My Wildlife kit!

I am frequently asked about my wildlife kit, what I use, and why. So here you go! :)

Despite natural history being of life long interest to me, it was only after moving to India that wildlife photography developed into one of my main focus areas (pun unintended). I have since spent the subsequent years developing my kit to fit the job. Each lens has it's job and use. :)


The camera: 5D MK III

Any camera can be used for wildlife photography, and any camera is infinitely better than none! :) Saying that I use a 5D MKIII, a profession full-frame DSLR. Although not being specifically designed for wildlife, the 5D MKIII is a bit of jack-of-all trades in terms of its features, and is pretty darn good at most things. You can find many reviews of this camera, but I recommend this one at The Digital Picture. In addition to this, I like to take a back-up camera, just in case. For this I use my wifes 100D when I can, which despite having basic features, has great image quality at low ISO and the fact it is small means it is not cumbersome. A backup body is not essential, but can be useful especially when you have a lot of lenses. :)


24mm f/1.4L, taken at Nandi Hills, near Bangalore, India. ISO100, 24mm, f/8, 1/250, 

WIDE ANGLE: 24MM F/1.4L II

A wide-angle lens for wildlife? Yes, this may sound like an odd choice, but it is in fact a very useful wildlife lens. This lens allows me to encompass the subject into the environmental landscape. Wildlife photography is not just a close up of the subject, but also it’s position in context to the environment. Don’t be afraid to go wide, get the bigger picture. It is also very useful for a different perspective when you can actually get close to your subject. I also use it for general landscapes, which adds context to a wildlife story. In short, this is my close-up-and-personal contextual environmental lens! :) 


Telephoto: 70-200 f/2.8L IS II

70-200mm f/2.8L IS II, Kaziranga, Assam, India. ISO800, 200mm, f/2.8, 1/2500

Ok, now this one makes more sense…  longer with a faster aperture. Although not being a super-telephoto, and is in fact quite short on a full-frame camera, this is a fantastic wildlife lens. The 70-200mm focal length can provide some great environmental shots and medium close-ups. The fast 2.8 aperture also means it is a low light monster, which is great for those dusk/dawn opportunities where every photon of light is essential! This lens also performs fantastically when coupled with the canon 1.4x III and 2x III teleconverters. The 70-200 f/2.8 can become a 98-280 f/4 and even a 140-400mm f/5.6, all of which have excellent image quality. If I could only take one lens I would take this one, with the teleconverters of course!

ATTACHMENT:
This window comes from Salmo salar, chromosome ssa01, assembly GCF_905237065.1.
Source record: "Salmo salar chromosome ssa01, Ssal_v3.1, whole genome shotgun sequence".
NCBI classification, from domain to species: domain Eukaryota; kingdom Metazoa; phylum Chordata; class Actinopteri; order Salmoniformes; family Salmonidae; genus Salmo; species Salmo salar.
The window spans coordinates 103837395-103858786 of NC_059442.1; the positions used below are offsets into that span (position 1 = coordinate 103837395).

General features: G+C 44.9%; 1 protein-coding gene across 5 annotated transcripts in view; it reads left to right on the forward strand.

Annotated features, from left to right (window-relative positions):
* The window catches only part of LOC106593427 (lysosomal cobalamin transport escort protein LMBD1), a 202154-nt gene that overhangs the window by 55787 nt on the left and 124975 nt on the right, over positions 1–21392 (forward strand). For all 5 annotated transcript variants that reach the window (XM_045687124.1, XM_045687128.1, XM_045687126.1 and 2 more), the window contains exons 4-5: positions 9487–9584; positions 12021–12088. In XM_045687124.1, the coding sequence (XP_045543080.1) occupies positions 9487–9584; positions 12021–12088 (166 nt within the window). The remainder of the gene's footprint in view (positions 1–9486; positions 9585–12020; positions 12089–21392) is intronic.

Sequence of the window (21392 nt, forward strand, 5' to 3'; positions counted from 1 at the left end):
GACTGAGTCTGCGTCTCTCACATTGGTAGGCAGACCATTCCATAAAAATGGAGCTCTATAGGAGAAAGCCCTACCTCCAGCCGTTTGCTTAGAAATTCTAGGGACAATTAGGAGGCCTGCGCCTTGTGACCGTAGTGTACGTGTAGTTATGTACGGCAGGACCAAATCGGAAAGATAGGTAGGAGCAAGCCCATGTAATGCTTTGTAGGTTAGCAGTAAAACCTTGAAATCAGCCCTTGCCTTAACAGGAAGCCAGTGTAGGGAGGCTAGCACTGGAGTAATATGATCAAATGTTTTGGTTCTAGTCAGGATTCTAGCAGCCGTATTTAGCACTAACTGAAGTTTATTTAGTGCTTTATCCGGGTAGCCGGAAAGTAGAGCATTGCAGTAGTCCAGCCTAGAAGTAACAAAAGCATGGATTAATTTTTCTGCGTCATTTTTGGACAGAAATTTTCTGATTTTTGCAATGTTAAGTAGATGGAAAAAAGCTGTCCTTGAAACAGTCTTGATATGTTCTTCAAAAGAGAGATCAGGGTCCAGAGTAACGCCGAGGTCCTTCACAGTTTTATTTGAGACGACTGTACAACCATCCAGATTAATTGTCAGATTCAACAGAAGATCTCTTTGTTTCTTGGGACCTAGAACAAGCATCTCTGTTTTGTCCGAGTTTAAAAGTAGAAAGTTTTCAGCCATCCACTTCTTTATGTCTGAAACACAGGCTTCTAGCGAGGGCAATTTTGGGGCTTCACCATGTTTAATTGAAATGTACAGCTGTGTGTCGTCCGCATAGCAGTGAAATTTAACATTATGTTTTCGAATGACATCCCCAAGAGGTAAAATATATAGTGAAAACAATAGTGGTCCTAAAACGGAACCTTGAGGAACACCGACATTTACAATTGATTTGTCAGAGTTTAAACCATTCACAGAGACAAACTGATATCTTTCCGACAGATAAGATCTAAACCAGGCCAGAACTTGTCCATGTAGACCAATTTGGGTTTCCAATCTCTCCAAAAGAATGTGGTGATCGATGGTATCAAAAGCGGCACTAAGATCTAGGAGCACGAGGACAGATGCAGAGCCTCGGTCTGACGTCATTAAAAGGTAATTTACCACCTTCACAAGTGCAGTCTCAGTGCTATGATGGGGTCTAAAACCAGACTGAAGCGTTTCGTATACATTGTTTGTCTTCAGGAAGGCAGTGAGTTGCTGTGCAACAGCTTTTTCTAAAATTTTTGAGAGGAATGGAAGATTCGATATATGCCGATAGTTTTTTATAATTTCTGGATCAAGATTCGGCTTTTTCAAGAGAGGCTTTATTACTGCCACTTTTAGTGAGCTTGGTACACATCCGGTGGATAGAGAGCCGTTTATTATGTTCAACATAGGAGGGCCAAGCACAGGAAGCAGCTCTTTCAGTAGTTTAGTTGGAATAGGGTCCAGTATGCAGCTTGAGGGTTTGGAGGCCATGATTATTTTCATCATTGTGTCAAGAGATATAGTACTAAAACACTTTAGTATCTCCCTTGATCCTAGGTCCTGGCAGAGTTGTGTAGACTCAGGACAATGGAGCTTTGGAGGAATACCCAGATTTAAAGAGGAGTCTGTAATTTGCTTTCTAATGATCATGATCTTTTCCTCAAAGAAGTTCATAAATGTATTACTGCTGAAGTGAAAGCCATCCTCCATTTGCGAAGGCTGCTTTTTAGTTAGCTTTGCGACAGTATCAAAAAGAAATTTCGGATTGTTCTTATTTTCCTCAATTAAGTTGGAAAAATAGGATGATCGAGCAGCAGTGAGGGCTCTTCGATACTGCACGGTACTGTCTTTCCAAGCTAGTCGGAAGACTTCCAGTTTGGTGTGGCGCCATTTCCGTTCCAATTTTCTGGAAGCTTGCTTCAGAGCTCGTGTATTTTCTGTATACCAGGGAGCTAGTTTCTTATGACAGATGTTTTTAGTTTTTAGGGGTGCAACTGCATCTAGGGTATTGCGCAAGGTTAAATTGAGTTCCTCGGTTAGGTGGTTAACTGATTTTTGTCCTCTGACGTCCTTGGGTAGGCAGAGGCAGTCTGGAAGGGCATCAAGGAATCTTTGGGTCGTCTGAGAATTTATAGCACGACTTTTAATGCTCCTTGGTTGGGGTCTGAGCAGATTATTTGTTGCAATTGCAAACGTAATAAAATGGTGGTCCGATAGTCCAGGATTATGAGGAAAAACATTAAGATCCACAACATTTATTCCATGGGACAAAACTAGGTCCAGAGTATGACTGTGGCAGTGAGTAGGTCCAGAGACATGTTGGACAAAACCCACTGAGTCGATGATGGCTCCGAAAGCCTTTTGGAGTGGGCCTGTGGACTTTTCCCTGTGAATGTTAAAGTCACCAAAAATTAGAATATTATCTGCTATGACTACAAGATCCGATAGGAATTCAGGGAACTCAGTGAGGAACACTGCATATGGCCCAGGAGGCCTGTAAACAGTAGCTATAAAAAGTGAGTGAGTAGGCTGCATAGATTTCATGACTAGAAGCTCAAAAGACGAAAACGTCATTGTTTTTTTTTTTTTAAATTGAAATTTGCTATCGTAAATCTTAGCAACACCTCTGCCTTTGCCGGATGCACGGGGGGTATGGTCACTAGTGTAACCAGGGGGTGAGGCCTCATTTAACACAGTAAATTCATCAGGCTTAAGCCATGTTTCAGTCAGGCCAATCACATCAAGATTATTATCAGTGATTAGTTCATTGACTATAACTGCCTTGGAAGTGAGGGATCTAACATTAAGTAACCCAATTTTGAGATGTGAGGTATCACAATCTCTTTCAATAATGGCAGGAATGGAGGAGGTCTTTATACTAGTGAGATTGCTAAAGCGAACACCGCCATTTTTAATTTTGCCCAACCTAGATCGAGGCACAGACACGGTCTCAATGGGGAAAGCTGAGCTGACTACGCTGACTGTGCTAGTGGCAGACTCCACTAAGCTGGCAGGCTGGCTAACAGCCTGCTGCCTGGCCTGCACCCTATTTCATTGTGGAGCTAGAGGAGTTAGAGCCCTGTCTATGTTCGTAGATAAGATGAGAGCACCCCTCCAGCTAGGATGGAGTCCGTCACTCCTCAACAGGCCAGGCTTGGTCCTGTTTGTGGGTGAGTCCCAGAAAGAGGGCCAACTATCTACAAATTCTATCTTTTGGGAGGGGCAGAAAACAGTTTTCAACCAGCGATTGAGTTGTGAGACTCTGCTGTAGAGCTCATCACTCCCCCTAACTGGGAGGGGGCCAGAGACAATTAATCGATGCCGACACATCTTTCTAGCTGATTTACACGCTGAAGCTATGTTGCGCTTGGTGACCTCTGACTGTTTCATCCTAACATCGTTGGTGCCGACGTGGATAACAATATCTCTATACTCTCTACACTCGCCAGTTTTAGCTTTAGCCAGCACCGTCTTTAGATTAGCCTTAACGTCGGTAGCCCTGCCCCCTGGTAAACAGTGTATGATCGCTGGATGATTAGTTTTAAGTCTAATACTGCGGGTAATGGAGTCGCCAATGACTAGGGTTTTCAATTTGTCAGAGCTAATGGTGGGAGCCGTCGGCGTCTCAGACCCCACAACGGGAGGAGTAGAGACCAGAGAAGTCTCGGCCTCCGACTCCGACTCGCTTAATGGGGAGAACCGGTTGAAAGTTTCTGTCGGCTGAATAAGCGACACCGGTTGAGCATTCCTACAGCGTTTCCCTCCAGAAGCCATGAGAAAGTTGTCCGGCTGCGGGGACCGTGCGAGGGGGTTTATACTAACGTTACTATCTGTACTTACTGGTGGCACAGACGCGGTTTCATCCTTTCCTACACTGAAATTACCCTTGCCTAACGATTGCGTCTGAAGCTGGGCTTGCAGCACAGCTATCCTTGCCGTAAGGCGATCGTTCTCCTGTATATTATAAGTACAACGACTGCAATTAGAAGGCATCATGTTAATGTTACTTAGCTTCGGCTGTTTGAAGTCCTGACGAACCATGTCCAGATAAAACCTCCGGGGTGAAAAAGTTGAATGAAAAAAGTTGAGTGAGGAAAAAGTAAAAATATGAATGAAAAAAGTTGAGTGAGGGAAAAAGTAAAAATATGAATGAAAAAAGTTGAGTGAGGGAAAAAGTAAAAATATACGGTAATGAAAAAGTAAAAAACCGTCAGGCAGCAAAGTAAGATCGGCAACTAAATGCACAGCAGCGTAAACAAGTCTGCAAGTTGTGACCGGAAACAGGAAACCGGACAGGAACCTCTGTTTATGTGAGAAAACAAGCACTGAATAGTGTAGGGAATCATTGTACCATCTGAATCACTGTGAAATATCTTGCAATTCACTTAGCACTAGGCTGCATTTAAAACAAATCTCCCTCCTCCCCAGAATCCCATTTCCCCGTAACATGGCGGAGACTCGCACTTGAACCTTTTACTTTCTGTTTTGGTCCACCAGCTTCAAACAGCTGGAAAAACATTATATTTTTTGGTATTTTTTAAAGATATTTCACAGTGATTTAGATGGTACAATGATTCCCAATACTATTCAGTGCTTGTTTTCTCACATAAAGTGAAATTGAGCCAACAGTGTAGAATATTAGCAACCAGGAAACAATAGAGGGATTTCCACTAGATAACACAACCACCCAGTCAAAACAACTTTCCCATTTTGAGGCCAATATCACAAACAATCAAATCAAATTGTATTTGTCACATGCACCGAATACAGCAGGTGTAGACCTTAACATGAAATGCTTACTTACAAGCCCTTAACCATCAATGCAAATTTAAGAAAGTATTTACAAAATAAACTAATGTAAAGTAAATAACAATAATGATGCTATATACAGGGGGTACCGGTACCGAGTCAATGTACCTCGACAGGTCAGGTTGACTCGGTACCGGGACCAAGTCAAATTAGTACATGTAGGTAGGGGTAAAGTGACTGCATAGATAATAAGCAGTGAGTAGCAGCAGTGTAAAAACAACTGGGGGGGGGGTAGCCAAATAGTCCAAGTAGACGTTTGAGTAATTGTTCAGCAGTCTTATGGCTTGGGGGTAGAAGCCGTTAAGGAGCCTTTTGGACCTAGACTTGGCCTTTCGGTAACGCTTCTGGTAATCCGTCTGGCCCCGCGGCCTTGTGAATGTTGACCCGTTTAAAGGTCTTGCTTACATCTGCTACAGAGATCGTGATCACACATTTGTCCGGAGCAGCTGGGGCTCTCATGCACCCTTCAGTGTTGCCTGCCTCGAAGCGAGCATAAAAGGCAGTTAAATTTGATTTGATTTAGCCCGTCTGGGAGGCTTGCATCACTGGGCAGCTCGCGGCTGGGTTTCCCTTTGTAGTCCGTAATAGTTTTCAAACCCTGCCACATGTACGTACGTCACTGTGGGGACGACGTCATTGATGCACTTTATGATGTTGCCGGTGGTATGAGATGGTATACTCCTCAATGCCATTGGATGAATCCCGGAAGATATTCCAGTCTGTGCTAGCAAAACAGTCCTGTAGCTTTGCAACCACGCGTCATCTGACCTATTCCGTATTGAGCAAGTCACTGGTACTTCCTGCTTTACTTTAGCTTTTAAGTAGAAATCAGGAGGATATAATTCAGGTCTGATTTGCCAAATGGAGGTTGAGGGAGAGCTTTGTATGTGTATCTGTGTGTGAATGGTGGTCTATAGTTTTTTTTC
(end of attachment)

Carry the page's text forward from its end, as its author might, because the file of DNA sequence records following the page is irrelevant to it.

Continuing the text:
70-200mm f/2.8 + 2xTCIII. Kabini, Karnataka, IndiaISO400, 400mm, f/8, 1/400


500mm f/4 IS II, Kabini, India. ISO800, 500mm, f/4, 1/1000

Super-telephoto: 500mm f/4L IS II

There is a standard, and not unfounded, association between wildlife photography and big ass lenses. It is true that having a longer focal length lens allows you get optically closer to your subject when it is not physically possible or advisable. However, starting out, this caliber of lenses can be out of financial reach, but it opens up a realm of photo-tunities, close-ups! This lens is a new addition to my kit and is phenominal. At 500mm it is tac sharp, and in combination with the teleconverts I get an amazingly sharp 700mm f/5.6 (akin to the monstrous 800mm f/5.6) and a very good 1000mm f/8. 

500mm f/4 IS II + 1.4xTCIII, Bangalore, India. IS0320, 700mm, f/5.6, 1/100

500mm f.4L IS II + 2xTCIII, Bangalore, India. ISO1250, 1000mm, f/8, 1/320


For more information on camera gear and how to use it to create the best images you can, please check out my workshop page!

 

 

 

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